A thin volume of short stories based on desire.
Publisher: Cannon & Gate
First Published: 2010
Date Reviewed: 8th October 2010
There are several stories in this book, each taken from various newspaper and magazine publications where Meloy has had her work showcased.
Ever since her fantastic debut, Liars And Saints, Meloy has favoured the publication of short stories over novels. Her second novel, which was a different version of Liars And Saints and set said book as a dream, was poorly received by her readers, and is out of print. It seems the short story is the way to go, however I can’t help but think that Meloy’s light is an artificial one because these short story collections are based on work already published.
It’s no secret that I love Meloy’s writing, she has a truly unique style: at once both simple and very detailed. She is so unique that selecting her work from a box of many papers would be easy. But something that she doesn’t do very well is the climax. Meloy’s style is breezy and she favours short dips into someone’s life, leaving them before she’s fully made her mark. Because of the writing style you can find yourself engrossed quickly so it’s a shock when each story ends. Although her novels are more involved still there is that element in them.
I do take issue with one of the elements she always employs, and that is sex. I can’t say I’ve read anything by Meloy where there is a good solid relationship and healthy sex; she is fascinated by infidelity, relationships bordering on incest (by “bordering” I mean cousin with cousin, although when it happens those involved believe they are uncle and niece), and the idea of orgies. While I understand that may be her preference it doesn’t give me a very good impression of her as a person; and furthering that there is something she always omits – Meloy doesn’t like to have people apologising and admitting what they’ve done when they’ve hurt people. And the whole infidelity idea is used in pretty much every story here.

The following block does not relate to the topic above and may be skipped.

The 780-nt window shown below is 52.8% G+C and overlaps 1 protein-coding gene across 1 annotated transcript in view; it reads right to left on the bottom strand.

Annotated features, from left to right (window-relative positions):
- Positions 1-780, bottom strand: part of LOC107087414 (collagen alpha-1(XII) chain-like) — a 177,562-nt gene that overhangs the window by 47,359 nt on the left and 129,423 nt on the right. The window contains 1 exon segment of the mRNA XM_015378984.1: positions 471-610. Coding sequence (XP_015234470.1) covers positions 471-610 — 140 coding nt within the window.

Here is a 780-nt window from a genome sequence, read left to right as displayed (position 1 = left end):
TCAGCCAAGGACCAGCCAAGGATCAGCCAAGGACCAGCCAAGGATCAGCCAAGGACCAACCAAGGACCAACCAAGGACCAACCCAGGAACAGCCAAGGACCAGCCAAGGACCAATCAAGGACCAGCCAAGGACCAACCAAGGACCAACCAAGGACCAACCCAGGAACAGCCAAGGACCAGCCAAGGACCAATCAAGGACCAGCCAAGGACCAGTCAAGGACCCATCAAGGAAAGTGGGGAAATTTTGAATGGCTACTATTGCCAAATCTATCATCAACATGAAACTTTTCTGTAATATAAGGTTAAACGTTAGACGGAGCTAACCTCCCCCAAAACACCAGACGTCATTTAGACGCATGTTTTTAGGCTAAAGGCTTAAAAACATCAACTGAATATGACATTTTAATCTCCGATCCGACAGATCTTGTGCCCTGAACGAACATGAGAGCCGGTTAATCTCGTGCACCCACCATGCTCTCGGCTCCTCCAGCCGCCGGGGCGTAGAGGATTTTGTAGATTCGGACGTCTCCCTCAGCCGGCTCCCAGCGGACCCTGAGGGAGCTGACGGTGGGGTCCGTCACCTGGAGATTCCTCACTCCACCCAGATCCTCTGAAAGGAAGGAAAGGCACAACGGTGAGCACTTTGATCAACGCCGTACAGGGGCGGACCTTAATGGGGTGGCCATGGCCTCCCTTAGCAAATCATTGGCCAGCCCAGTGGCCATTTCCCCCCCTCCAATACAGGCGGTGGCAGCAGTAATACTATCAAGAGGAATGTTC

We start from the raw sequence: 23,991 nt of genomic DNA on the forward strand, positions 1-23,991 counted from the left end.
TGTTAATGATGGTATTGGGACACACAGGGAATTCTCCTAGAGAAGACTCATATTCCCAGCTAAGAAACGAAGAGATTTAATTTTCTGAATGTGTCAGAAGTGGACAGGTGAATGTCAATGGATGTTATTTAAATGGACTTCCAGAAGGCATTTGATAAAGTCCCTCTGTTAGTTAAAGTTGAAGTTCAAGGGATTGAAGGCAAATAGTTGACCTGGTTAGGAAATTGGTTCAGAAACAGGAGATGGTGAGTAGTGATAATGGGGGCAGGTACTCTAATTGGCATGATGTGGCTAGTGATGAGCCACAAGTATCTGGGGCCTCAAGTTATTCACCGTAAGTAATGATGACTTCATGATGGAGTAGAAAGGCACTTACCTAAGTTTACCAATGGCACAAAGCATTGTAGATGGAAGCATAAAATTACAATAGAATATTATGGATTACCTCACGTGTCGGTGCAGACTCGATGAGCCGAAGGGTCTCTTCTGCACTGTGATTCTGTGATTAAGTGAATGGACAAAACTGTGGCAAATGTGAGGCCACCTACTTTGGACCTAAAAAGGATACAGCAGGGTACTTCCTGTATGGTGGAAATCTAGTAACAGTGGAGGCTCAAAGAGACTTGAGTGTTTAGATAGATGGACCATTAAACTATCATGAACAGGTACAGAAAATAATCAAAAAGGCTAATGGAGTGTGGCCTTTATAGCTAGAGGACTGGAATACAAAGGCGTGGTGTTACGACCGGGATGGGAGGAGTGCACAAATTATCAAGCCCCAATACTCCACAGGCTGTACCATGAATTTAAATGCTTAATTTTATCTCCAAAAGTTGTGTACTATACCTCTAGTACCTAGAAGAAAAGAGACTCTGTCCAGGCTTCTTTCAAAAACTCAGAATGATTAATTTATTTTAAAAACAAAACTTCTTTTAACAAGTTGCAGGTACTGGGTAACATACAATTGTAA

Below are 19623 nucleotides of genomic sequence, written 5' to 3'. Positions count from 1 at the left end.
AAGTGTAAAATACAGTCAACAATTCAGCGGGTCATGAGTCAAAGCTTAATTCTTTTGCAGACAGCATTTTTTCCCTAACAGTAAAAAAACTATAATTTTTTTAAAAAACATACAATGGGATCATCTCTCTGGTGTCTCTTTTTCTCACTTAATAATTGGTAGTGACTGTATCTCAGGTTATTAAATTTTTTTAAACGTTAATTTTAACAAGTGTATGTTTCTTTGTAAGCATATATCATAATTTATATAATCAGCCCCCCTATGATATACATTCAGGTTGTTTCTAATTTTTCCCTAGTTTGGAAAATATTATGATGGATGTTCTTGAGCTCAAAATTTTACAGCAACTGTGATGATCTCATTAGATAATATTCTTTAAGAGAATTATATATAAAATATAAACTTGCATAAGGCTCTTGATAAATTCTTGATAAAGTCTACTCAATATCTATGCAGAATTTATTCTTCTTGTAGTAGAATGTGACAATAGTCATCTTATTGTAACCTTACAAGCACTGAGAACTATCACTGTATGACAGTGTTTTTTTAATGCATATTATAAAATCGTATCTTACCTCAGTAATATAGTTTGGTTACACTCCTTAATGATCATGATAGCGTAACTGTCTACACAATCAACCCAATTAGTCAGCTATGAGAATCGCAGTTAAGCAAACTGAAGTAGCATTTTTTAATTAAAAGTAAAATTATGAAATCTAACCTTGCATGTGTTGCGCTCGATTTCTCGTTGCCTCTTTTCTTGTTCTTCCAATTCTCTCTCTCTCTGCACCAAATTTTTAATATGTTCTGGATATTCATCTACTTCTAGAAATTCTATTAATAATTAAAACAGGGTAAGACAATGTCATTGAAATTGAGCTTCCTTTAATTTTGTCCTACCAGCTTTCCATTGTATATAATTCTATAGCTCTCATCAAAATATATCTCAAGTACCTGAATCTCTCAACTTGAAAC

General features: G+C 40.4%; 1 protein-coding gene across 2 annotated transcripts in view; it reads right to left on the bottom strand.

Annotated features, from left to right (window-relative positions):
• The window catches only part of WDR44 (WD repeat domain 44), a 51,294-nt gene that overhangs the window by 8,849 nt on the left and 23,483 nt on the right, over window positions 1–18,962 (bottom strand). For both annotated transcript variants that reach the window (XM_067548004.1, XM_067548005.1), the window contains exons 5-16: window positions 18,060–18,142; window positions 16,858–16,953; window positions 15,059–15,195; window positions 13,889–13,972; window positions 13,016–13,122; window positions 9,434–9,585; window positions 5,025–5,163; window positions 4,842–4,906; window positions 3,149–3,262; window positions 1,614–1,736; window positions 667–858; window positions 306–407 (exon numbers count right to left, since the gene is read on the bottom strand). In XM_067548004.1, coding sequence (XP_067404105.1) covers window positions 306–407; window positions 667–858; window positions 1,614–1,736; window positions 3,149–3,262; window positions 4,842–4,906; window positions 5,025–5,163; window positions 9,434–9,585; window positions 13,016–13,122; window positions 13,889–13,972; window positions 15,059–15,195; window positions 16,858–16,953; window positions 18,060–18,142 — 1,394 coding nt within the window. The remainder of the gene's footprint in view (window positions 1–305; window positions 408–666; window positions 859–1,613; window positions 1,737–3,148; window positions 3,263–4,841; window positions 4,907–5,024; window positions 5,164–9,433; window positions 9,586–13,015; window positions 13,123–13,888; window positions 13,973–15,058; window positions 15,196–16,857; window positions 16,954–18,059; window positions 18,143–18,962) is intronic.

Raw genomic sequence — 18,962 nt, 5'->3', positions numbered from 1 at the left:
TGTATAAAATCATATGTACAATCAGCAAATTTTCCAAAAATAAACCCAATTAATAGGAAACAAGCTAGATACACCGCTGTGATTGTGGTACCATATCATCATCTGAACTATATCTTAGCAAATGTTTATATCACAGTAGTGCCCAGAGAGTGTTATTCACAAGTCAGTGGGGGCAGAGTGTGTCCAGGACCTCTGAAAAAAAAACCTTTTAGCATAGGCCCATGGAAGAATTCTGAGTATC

This becomes a more general problem when you realise that most of the stories are actually the same. There are one or two that don’t expressly deal with sex (in fact one is about a grandmother and very funny) and these become the two that stand out. Unfortunately Meloy is in a rut where she’s using the same formulas and the same structures repeatedly, just changing minor details to make them appear different.
You may be wondering why I’ve given the book a good rating after all this. Because she is so adept at storytelling in the way she uses words, although the content may be uncomfortable one can’t help but still be enthralled. Meloy is a second novel genius waiting to happen. Now she just has to find her subject.
Both Ways Is The Only Way I Want It is the perfect title for this collection. I’m not sure I’d recommend reading it all in one sitting but it is a good example of literary fiction that will delight the reader in you and cause the rest of you to think.
October 28, 2010, 12:02 am
Hmm. I’ve been thinking about reading Both Ways is the Only Way I Want It, but I’m not so sure now. Maybe I’ll start with Liars and Saints…I’m not a big short story fan anyway.
Charlie: I’d definitely recommend Liars And Saints over her other books (I’ve read some of the stories of Half In Love). The length allows her talent to shine.